True, but is it the right strategy for your professional practice? If you are an attorney in Palm Beach Gardens, should you think more about Tianjin, Tijuana or Tequesta? You may not be able – or want – to serve many of the people and businesses that contact you online.
Consider this: Because your website has a high ranking in Google, you receive an inquiry via your website from a potential client in Montana. In all likelihood, the best you can do is refer the case to an attorney in that state.
Or, an individual in Pensacola contacts you. Is it worth your time to drive eight hours if the client won’t pay for travel? Probably not. Again, you’ll send business to a local attorney.
That raises the question: Is your online marketing helping you practice law or play legal matchmaker? You’ll have more inquiries from Palm Beach County if you focus your online presence about the area you serve.
Correspondingly, you should direct your social media messaging to the best prospects for your practice area. That way, you’ll spend little time responding to inquiries about wills and trusts when your area is immigration law.
It may be cool to tell your friends and colleagues that your website is in Mandarin and Portuguese. And it’s flattering to Google your type of law practice and find that you’re one of the top three results. However, you’ll enjoy greater financial rewards when you attract the clients you want and can advise.
The New York Times reports that of the 500 million-plus Twitter accounts, “some researchers estimate that only 35 percent of the average Twitter user’s followers are real people.”
How do you know if a follower is a real person? The Times says that the bots “have sleep-wake cycles so their fakery is more convincing, making them less prone to repetitive patterns that flag them as mere programs. Some have even been souped up by so-called persona management software.”
Fake people with seemingly real lives. Crazy and creepy.
I decided to inspect my Twitter follower list. The process is simple. Log into your Twitter account, go to the “Me” page and click on Followers. My list breaks down into groups for which I am certain the people or organizations exist:
- Former journalism colleagues. Robert Barba (@Barba_AB) and Mike Graham (@TCPalmMGraham) are two of the people in the largest group. I broke bread with these people.
- Current colleagues. Boardroom Communications (@boardroompr), the best PR firm in South Florida, and Raul Reis (@raulreis2001), the dean of the School of Journalism and Mass Communications at FIU. I have been to their offices.
- Former students. Mariella Roque @___mella), a recent FIU graduate, and Betsy Soler (@bsoler), a social media maven in her own right, are just two examples. I know they exist because I taught them at FIU.
- Journalists. They include Brian Bandell (@BrianBandell) of the South Florida Business Journal and Julie Pearl (@juliepearl920) of WPTV-TV. Her husband is a White Sox fan, but I like him anyway.
It’s clear from scanning the list several times that I am not being stalked by social bots. That’s good; it’s better to have an honest number of followers than an inflated figure that’s a third junk.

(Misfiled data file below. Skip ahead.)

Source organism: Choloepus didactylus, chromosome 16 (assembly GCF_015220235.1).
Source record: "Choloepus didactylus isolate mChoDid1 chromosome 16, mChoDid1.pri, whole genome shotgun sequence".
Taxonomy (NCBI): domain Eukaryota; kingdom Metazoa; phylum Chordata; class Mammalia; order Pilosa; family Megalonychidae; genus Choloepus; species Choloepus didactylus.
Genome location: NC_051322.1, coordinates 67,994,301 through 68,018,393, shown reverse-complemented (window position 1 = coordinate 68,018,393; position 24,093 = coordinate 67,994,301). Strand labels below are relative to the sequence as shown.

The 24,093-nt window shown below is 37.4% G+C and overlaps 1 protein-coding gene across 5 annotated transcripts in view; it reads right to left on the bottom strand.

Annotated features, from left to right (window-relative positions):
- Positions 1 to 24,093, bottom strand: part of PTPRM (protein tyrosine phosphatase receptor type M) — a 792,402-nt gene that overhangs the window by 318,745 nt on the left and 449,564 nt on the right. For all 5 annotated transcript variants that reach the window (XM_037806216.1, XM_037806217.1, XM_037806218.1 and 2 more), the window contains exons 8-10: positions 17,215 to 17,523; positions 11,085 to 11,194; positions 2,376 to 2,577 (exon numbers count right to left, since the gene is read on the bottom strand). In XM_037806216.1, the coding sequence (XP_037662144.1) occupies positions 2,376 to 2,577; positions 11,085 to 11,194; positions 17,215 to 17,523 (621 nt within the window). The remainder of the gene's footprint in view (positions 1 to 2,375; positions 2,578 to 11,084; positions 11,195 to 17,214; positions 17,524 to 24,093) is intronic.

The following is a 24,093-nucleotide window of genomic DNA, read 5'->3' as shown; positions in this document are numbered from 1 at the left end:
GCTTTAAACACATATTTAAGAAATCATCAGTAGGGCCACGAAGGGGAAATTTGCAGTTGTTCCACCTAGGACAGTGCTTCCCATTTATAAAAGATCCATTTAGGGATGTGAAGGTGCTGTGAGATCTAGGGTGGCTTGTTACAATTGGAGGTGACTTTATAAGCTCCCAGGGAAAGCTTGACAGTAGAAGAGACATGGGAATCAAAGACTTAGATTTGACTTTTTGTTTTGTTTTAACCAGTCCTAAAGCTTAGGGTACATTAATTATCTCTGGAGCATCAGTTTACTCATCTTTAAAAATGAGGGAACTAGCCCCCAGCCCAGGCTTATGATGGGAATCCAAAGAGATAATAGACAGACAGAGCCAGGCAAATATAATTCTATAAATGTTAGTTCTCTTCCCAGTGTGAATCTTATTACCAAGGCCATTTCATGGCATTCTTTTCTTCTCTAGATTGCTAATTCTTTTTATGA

Keep that in mind when building your Twitter list. Bots are there to use you: to build their following; to support a cause that you may oppose; to sabotage discussion of public issues; to steal money from you; or some other underhanded purpose.
Keep your list of followers clean and you’ll have more success with Twitter.
When Publicis Groupe and Omnicon Group announced in late July that they were merging, they also publicized the launch of a division that turns brands into publishers.
“‘We will be looking to help brands produce content to put on their own channels,’ like a Web site or social media,” division chief Mark Himmelsbach told the New York Times. “‘Instagram, Vine, Twitter, Facebook, each channel requires something different that must resonate with consumers.’”
The idea is hardly new. A PBS blog post from Jan. 25, 2012, labeled the phrase “We’re all publishers now” a cliché.
Let’s turn the clock back further to Jan. 6, 1963, when “Mutual of Omaha’s Wild Kingdom” first aired. “Wild Kingdom viewers witnessed exciting stories and learned about wildlife and conservation,” according to the show’s website. The show aired until 1987, first on NBC and then in syndication.
Marlin Perkins, the best-known host, was a zoologist, not an insurance salesman. Mutual of Omaha also created interactive — another cliché — elements such as a kids summit, an adventure tour, and personal appearances by hosts.
Other brand-publishing successes include “Maxwell House Coffee Time,” a comedy-entertainment radio show from 1937 and 1949, and “Bob Hope Presents the Chrysler Theatre,” a variety TV show in the 1960s.
Today’s most successful publisher is probably Red Bull, which has social media, an action-driven magazine and an adrenaline-driven TV channel. And that’s not much different from producing a TV show about wild animals or a radio show with George Burns and Gracie Allen.